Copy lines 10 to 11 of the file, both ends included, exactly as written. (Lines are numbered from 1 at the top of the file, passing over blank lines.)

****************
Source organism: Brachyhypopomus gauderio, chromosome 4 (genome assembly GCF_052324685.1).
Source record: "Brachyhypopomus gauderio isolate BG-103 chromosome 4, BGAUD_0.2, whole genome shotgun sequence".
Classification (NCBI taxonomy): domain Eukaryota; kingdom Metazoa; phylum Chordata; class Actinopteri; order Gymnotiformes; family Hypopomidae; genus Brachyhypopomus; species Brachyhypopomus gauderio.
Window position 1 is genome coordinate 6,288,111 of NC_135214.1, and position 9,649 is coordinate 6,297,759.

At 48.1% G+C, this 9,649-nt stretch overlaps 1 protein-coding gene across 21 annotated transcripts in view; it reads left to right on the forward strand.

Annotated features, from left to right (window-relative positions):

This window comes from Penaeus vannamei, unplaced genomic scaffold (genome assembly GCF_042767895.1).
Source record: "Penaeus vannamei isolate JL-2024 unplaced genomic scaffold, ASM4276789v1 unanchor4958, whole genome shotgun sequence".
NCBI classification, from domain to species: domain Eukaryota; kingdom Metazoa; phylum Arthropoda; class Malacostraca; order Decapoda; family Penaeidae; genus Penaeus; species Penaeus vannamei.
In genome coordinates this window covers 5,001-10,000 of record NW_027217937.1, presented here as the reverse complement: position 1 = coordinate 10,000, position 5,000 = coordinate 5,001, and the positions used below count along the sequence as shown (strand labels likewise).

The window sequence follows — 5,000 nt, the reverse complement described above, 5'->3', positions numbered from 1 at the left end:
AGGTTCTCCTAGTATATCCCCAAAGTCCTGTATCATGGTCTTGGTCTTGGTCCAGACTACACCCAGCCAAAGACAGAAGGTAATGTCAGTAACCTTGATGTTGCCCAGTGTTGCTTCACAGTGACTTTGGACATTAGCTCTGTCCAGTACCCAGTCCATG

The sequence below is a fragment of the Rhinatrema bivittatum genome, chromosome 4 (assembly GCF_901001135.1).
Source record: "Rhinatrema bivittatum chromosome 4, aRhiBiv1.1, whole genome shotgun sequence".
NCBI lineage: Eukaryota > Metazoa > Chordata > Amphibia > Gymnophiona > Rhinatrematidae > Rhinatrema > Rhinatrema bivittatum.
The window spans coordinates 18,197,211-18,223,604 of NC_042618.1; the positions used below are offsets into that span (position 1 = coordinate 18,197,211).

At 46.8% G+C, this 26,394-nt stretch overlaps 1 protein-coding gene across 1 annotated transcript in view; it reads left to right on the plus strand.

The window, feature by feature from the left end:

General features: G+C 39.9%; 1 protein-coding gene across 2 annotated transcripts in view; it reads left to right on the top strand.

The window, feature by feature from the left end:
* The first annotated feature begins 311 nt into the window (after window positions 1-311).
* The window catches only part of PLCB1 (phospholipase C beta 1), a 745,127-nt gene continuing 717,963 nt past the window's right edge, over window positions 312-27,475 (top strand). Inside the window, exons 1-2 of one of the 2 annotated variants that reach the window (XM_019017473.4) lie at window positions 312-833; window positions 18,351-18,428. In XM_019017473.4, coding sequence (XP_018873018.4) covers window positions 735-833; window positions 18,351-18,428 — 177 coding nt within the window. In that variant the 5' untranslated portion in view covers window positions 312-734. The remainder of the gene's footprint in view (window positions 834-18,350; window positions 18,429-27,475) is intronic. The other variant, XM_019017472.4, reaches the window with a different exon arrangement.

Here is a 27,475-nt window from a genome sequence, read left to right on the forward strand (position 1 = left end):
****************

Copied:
In genome coordinates this window covers 5,001-10,000 of record NW_027217937.1, presented here as the reverse complement: position 1 = coordinate 10,000, position 5,000 = coordinate 5,001, and the positions used below count along the sequence as shown (strand labels likewise).

The window sequence follows — 5,000 nt, the reverse complement described above, 5'->3', positions numbered from 1 at the left end: